89 years ago this week, a jury in Dayton, Tennessee convicted substitute science teacher John Scopes of violating the Butler Act, which prohibited the teaching of “any theory that denies the story of the Divine
Creation of man as taught in the Bible, and to teach instead that man has descended from a lower order of animals.” Scopes was convicted of violating the act by teaching evolution and fined $100. That
conviction was later overturned on a technicality, but it would take 42 years for the Butler Act to be repealed. Of course, that didn’t settle the matter. To this day, biblical literalists have been trying, to the dismay of biologists everywhere, to deny evolution and have Creationism taught in the classroom.
This begs a number of questions. First of all, why do these religious zealots have it in for biology? Just because some people believe that the world rests upon the back of a cosmic turtle, doesn’t mean that anyone is calling for legislation banning the teaching of planetary motion in physics classes. The Bible talks about Jesus changing water into wine, but nobody demands that chemistry textbooks be changed in accordance with that. It also teaches that Moses parted the Red Sea, but the publishers of oceanography books don’t seem to be under much pressure to cover it. Why does Darwin’s theory of evolution by means of natural selection merit such special attention? What put such a biblical bee in their bonnets? I don’t have an answer for that one.
The second, and more important question is, why not teach creationism alongside evolution? That one’s easy to answer. It would utterly destroy science. That sounds hyperbolic, but it’s not. Science depends upon evaluating evidence. If we allow science students to simply ignore the evidence they don’t like or that contradicts their beliefs, it undermines the entire scientific method.
It also contradicts the entire language of science. Many Creationists will argue that evolution is only a theory, without any clue of how scientists actually use the word theory. Contrary to its use in common speech, a theory is not simply a guess. Even what scientists call a hypothesis isn’t just a guess. A hypothesis is a specific testable prediction. For instance, Darwin made a hypothesis when he said that if populations of animals and plants change over time, we should be able to see those changes in the fossil record. If we couldn’t see those changes, the hypothesis would have been disproven and Darwin would have had to go back to the drawing board and come up with a new hypothesis. He didn’t.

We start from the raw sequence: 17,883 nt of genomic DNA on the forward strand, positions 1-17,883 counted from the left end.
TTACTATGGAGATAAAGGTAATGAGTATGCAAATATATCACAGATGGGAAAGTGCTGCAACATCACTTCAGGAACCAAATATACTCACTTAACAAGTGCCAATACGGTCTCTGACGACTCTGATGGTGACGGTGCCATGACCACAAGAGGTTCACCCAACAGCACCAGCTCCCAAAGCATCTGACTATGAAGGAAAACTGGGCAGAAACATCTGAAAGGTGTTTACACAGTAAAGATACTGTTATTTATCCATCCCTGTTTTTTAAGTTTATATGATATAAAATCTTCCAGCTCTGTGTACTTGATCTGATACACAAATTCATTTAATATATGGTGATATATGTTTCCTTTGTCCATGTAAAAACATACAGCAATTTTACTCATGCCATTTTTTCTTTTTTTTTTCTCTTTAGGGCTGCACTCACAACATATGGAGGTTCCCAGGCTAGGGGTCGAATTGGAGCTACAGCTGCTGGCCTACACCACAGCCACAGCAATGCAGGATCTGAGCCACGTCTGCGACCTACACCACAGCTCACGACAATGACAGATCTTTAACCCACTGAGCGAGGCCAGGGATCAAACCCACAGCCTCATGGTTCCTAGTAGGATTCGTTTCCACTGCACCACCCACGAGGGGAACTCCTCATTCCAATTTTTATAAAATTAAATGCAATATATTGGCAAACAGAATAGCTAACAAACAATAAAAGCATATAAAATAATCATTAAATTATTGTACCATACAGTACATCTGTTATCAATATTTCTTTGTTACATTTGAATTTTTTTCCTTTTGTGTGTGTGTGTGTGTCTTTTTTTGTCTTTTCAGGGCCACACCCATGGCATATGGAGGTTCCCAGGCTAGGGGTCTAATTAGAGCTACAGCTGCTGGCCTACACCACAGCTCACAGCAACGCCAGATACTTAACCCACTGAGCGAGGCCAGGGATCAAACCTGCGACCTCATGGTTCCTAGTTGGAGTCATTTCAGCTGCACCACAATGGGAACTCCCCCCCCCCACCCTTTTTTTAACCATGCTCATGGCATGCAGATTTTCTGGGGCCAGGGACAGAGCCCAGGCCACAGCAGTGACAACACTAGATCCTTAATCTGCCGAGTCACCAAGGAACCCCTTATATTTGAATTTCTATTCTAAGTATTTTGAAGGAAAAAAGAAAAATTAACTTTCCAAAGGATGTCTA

The word theory, as scientists use it, refers to a well-researched explanation for something that is supported by large quantities of data, and can stand up to rigorous attempts to question or undermine it. Evolution has passed that test. It has, not simply a few pieces of evidence supporting it, but literally mountains of evidence. For over a hundred and fifty years it has withstood every challenge.
There have been minor changes, for instance, Darwin thought that evolution occurred over a long period at a constant rate. Today we know that it can occur suddenly over a relatively short period, what scientists call punctuated equilibrium, but in spite of that, the central tenet of Darwin’s theory remains intact. When the environment changes, organisms with advantages that help them survive are more likely to survive and pass those advantages on to their young. Those without the beneficial advantages go extinct. You can imagine that this is a natural phenomenon or that God designed this mechanism, but whether or not it happens is not up for debate.